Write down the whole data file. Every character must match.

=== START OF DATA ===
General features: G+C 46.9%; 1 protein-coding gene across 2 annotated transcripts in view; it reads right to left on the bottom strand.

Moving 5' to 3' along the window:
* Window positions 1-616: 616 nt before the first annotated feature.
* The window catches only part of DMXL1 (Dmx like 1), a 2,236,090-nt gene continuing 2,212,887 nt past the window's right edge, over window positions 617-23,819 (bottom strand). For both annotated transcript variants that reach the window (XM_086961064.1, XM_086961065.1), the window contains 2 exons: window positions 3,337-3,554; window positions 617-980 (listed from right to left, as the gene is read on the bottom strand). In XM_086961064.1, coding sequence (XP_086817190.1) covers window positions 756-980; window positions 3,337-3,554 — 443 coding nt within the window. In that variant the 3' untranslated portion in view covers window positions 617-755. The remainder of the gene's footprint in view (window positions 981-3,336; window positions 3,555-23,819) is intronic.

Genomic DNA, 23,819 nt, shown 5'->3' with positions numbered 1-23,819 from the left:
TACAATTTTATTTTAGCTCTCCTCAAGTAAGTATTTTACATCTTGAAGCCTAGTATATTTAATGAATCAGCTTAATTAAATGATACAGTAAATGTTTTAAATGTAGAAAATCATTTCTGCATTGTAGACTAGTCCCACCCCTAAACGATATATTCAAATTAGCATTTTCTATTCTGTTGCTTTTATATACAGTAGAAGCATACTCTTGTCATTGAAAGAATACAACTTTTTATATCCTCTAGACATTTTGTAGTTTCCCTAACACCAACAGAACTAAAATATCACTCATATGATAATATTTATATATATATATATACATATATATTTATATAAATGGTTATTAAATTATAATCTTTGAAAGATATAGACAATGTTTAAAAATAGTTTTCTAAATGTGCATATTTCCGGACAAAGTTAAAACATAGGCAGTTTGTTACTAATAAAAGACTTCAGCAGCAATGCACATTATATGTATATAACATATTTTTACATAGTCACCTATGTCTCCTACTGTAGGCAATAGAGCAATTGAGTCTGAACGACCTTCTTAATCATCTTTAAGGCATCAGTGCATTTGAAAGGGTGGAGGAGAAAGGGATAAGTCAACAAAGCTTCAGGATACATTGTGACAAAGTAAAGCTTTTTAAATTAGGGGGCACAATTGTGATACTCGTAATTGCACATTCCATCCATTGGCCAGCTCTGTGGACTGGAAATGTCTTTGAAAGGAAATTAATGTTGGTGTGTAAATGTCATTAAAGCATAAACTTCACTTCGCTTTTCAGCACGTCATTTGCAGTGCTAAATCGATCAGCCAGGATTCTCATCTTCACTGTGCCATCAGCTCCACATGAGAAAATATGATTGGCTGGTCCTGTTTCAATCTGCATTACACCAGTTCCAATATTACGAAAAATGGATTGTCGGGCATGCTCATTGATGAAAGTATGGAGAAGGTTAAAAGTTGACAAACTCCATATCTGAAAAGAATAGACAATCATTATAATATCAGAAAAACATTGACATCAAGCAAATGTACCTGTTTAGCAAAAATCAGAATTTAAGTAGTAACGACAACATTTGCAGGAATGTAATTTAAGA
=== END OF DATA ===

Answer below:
General features: G+C 46.9%; 1 protein-coding gene across 2 annotated transcripts in view; it reads right to left on the bottom strand.

Moving 5' to 3' along the window:
* Window positions 1-616: 616 nt before the first annotated feature.
* The window catches only part of DMXL1 (Dmx like 1), a 2,236,090-nt gene continuing 2,212,887 nt past the window's right edge, over window positions 617-23,819 (bottom strand). For both annotated transcript variants that reach the window (XM_086961064.1, XM_086961065.1), the window contains 2 exons: window positions 3,337-3,554; window positions 617-980 (listed from right to left, as the gene is read on the bottom strand). In XM_086961064.1, coding sequence (XP_086817190.1) covers window positions 756-980; window positions 3,337-3,554 — 443 coding nt within the window. In that variant the 3' untranslated portion in view covers window positions 617-755. The remainder of the gene's footprint in view (window positions 981-3,336; window positions 3,555-23,819) is intronic.

Genomic DNA, 23,819 nt, shown 5'->3' with positions numbered 1-23,819 from the left:
TACAATTTTATTTTAGCTCTCCTCAAGTAAGTATTTTACATCTTGAAGCCTAGTATATTTAATGAATCAGCTTAATTAAATGATACAGTAAATGTTTTAAATGTAGAAAATCATTTCTGCATTGTAGACTAGTCCCACCCCTAAACGATATATTCAAATTAGCATTTTCTATTCTGTTGCTTTTATATACAGTAGAAGCATACTCTTGTCATTGAAAGAATACAACTTTTTATATCCTCTAGACATTTTGTAGTTTCCCTAACACCAACAGAACTAAAATATCACTCATATGATAATATTTATATATATATATATACATATATATTTATATAAATGGTTATTAAATTATAATCTTTGAAAGATATAGACAATGTTTAAAAATAGTTTTCTAAATGTGCATATTTCCGGACAAAGTTAAAACATAGGCAGTTTGTTACTAATAAAAGACTTCAGCAGCAATGCACATTATATGTATATAACATATTTTTACATAGTCACCTATGTCTCCTACTGTAGGCAATAGAGCAATTGAGTCTGAACGACCTTCTTAATCATCTTTAAGGCATCAGTGCATTTGAAAGGGTGGAGGAGAAAGGGATAAGTCAACAAAGCTTCAGGATACATTGTGACAAAGTAAAGCTTTTTAAATTAGGGGGCACAATTGTGATACTCGTAATTGCACATTCCATCCATTGGCCAGCTCTGTGGACTGGAAATGTCTTTGAAAGGAAATTAATGTTGGTGTGTAAATGTCATTAAAGCATAAACTTCACTTCGCTTTTCAGCACGTCATTTGCAGTGCTAAATCGATCAGCCAGGATTCTCATCTTCACTGTGCCATCAGCTCCACATGAGAAAATATGATTGGCTGGTCCTGTTTCAATCTGCATTACACCAGTTCCAATATTACGAAAAATGGATTGTCGGGCATGCTCATTGATGAAAGTATGGAGAAGGTTAAAAGTTGACAAACTCCATATCTGAAAAGAATAGACAATCATTATAATATCAGAAAAACATTGACATCAAGCAAATGTACCTGTTTAGCAAAAATCAGAATTTAAGTAGTAACGACAACATTTGCAGGAATGTAATTTAAGA